Anouk Donners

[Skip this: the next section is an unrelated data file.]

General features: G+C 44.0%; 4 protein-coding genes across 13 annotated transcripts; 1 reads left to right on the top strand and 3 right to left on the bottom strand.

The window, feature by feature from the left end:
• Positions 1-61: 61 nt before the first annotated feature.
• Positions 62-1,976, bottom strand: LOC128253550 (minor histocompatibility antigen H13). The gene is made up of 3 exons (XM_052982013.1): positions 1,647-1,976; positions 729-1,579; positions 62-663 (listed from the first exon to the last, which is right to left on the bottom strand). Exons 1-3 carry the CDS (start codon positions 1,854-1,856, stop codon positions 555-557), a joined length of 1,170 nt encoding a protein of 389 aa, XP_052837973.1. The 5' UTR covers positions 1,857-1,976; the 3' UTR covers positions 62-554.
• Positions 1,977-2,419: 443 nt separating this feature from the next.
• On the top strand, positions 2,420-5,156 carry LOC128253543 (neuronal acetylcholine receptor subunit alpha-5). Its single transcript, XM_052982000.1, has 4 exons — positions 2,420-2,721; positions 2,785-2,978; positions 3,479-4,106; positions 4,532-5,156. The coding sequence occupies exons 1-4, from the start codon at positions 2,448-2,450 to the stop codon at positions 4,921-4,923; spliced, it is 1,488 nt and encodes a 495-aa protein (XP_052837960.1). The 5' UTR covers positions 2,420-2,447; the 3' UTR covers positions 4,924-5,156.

158 Chapter 9 Background People with haemophilia A (PwHA) have a deficiency of coagulation factor VIII (FVIII) [1]. These individuals present with recurrent bleeding, predominantly into major joints, eventually resulting in chronic arthropathy [2]. The first effective treatment of bleeding became available with the discovery of cryoprecipitate in the 1960 [3] followed by the development of plasma-derived concentrates of FVIII (pdFVIII) in the 1970s, enabling home therapy [4]. Subsequently, the first recombinant FVIII (rFVIII) concentrates were introduced in the 1990s, eliminating the virus-related problems associated with pdFVIII [5, 6]. In recent decades, rFVIII products with extended plasma half-lives have been bioengineered, non-factor replacement products (e.g., emicizumab) were introduced [4, 5], and gene therapy was recently regulatory approved [7]. Figure 1. Process of measuring (blue) and monitoring (yellow) in a clinical setting. Measuring and monitoring in a clinical setting (Figure 1) are important, as described in the general introduction. Measuring involves assigning a numerical or categorical value to a certain parameter, whereas monitoring involves clinically interpreting these (potentially changing) values to make clinical decisions regarding diagnosis or therapy. The process of measuring and monitoring FVIII activity is key in the care management of people with haemophilia A [8]. This FVIII activity is measured using a clotting assay and expressed as a percentage compared with the FVIII activity in the pooled human plasma of people without a FVIII deficiency. This biomarker directly correlates with the likelihood of bleeding and is used for diagnosis, clinical support and dose optimisation (see Figure 2 of general introduction) [9]. On the other hand, measuring and monitoring emicizumab is not yet standard care. For instance, emicizumab was regulatory approved with a bodyweight-based dose regimen without requiring dose adjustments based on laboratory monitoring [10]. In the pre-approval clinical trials, the emicizumab concentration was measured for pharmacokinetic purposes with an enzyme-linked immunosorbent assay (ELISA) [11-14]. In current clinical practice, this concentration is infrequently measured (see Figure 2 of general introduction) using a modified, calibrated clotting assay [15]. The liquid chromatography (LC) coupled with tandem-mass spectrometry (MS/MS) analysis is a relatively novel technique for quantifying protein concentrations in human plasma. Prior to this thesis, the potential value of concentration measurements with LC-MS/MS analysis for monitoring PwHA in clinical practice was unclear. The knowledge gaps regarding this process concerned the relationship between the FVIII concentration